Get number of unique values in a field

Hi,
I was trying to check Cardinality Aggregation. I believe it will give me an
approx value of the number of unique users.

Below is what I am using.
{
"aggs" : {
"user_count" : {
"cardinality" : {
"field" : "userid"
}
}
}
}

Can some one confirm a few things for me.

  1. What is the accuracy of the result.
  2. Is this is the only way or are there other options to do this as well.
  3. This feature is experimental as per docs, what are the future roadmaps
    for this, if any ?

Thanks,
Saurabh

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Hi,

On Mon, Nov 17, 2014 at 7:55 AM, Saurabh Minni saurabh.minni@gmail.com
wrote:

Hi,
I was trying to check Cardinality Aggregation. I believe it will give me
an approx value of the number of unique users.

Below is what I am using.
{
"aggs" : {
"user_count" : {
"cardinality" : {
"field" : "userid"
}
}
}
}

Can some one confirm a few things for me.

  1. What is the accuracy of the result.

The accuracy is quite good in general, we tried to give some examples in
the documentations to show that even with rather low values of the
precision threshold, the error is often very low. The paper about
HyperLogLog++ (the algorithm beneath the cardinality aggregation) gives
more information about the error margin that you can expect (see figure 8
in particular).

http://www.elasticsearch.org/guide/en/elasticsearch/reference/current/search-aggregations-metrics-cardinality-aggregation.html#_counts_are_approximate
http://stefanheule.com/papers/edbt2013-hyperloglog.pdf

  1. Is this is the only way or are there other options to do this as well.

Not really. If you know the cardinality is going to be low (< 1000), you
could use a terms aggregation with a size of 0 (which tells elasticsearch
to return all terms) and count the number of terms returned. Although this
would help you find out the exact number of terms, this would not scale for
high cardinalities, and the cardinality aggregation has optimizations
that make it almost accurate when cardinalities are low anyway.

  1. This feature is experimental as per docs, what are the future roadmaps
    for this, if any ?

There are no concrete plans at the moment. When we added this aggregation
in Elasticsearch 1.1, it was quite new in terms of functionalities that
elasticsearch exposes, so we wanted to make it experimental in order to
have the freedom to modify it based on feedback. The experimental flag will
very likely be removed in the next major version.

--
Adrien Grand

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Hi Adrien,
Thanks for the quick reply, this answers everything for me.

-Saurabh

On Mon, Nov 17, 2014 at 4:26 PM, Adrien Grand <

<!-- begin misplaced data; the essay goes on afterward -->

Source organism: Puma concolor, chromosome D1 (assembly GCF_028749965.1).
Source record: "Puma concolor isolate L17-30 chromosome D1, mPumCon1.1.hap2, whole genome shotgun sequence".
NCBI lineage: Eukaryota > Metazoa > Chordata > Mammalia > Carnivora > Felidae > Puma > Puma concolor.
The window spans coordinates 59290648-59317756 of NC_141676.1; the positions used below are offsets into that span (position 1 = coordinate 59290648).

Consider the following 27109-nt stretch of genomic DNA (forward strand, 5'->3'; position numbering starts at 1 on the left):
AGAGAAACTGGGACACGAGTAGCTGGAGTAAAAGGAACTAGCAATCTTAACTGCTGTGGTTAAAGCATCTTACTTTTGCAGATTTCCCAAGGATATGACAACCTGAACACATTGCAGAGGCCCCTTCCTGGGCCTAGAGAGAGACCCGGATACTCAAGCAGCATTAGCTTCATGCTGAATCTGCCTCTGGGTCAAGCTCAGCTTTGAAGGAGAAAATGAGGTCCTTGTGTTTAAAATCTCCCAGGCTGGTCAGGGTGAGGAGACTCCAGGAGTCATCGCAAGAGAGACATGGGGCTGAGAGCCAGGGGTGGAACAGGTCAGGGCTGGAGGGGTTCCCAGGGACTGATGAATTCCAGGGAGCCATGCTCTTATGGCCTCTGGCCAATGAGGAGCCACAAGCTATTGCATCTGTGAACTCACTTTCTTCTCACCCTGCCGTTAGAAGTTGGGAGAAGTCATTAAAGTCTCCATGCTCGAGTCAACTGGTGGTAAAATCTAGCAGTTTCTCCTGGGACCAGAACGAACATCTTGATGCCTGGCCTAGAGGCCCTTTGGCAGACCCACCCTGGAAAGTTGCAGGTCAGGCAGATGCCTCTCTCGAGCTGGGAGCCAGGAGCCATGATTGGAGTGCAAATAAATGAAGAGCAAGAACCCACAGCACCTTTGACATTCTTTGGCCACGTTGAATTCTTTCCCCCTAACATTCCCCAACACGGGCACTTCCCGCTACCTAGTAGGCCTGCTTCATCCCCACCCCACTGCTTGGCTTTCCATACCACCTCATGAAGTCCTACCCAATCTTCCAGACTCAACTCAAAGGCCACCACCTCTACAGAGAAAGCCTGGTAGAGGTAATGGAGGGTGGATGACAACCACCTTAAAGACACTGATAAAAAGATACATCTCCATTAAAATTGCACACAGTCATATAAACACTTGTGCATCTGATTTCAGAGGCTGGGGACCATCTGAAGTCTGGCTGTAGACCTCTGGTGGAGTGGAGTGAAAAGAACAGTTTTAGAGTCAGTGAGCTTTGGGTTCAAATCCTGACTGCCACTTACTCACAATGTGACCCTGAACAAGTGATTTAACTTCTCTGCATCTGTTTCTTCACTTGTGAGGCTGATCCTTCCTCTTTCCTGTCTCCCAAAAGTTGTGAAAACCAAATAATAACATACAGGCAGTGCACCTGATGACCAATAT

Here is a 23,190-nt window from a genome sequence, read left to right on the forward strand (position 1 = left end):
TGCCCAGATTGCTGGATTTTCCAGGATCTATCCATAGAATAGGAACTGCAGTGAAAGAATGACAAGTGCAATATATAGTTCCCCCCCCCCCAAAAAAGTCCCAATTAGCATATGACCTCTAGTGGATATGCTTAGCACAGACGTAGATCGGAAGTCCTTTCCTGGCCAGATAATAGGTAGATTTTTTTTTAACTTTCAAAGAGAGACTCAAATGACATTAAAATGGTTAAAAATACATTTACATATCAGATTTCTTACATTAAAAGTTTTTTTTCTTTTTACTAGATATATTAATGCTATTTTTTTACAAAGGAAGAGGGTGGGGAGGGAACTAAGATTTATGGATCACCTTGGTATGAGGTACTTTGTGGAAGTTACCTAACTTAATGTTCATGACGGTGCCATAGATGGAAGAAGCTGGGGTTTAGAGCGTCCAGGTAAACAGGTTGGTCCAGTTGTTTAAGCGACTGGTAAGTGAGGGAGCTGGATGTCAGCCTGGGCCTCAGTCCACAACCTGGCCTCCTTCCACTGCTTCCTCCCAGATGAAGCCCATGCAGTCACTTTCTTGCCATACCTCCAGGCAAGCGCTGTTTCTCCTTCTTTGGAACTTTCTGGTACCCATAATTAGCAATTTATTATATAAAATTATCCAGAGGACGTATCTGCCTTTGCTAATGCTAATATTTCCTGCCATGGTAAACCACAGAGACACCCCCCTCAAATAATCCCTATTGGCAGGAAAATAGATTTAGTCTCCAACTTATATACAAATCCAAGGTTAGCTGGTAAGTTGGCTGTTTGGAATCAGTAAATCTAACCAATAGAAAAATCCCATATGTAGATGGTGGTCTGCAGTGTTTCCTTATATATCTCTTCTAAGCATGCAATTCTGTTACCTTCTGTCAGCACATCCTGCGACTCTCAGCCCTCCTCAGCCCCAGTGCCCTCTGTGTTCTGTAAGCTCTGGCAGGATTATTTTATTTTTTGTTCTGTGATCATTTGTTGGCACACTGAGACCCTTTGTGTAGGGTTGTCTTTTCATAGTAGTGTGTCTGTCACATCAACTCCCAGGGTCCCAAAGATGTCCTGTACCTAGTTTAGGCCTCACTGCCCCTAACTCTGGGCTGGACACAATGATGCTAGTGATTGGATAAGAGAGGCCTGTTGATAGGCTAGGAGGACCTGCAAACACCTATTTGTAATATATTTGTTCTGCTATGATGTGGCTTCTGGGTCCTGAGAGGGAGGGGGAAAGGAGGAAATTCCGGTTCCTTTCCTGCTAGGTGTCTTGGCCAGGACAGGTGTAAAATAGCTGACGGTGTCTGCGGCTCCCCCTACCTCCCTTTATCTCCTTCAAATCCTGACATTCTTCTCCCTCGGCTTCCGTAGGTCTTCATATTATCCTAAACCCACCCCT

adrien.grand@elasticsearch.com> wrote:

Hi,

On Mon, Nov 17, 2014 at 7:55 AM, Saurabh Minni saurabh.minni@gmail.com
wrote:

Hi,
I was trying to check Cardinality Aggregation. I believe it will give me
an approx value of the number of unique users.

Below is what I am using.
{
"aggs" : {
"user_count" : {
"cardinality" : {
"field" : "userid"
}
}
}
}

Can some one confirm a few things for me.

  1. What is the accuracy of the result.

The accuracy is quite good in general, we tried to give some examples in
the documentations to show that even with rather low values of the
precision threshold, the error is often very low. The paper about
HyperLogLog++ (the algorithm beneath the cardinality aggregation) gives
more information about the error margin that you can expect (see figure 8
in particular).

http://www.elasticsearch.org/guide/en/elasticsearch/reference/current/search-aggregations-metrics-cardinality-aggregation.html#_counts_are_approximate
http://stefanheule.com/papers/edbt2013-hyperloglog.pdf

  1. Is this is the only way or are there other options to do this as well.

Not really. If you know the cardinality is going to be low (< 1000), you
could use a terms aggregation with a size of 0 (which tells elasticsearch
to return all terms) and count the number of terms returned. Although this
would help you find out the exact number of terms, this would not scale for
high cardinalities, and the cardinality aggregation has optimizations
that make it almost accurate when cardinalities are low anyway.

  1. This feature is experimental as per docs, what are the future roadmaps
    for this, if any ?

There are no concrete plans at the moment. When we added this aggregation
in Elasticsearch 1.1, it was quite new in terms of functionalities that
elasticsearch exposes, so we wanted to make it experimental in order to
have the freedom to modify it based on feedback. The experimental flag will
very likely be removed in the next major version.

--
Adrien Grand

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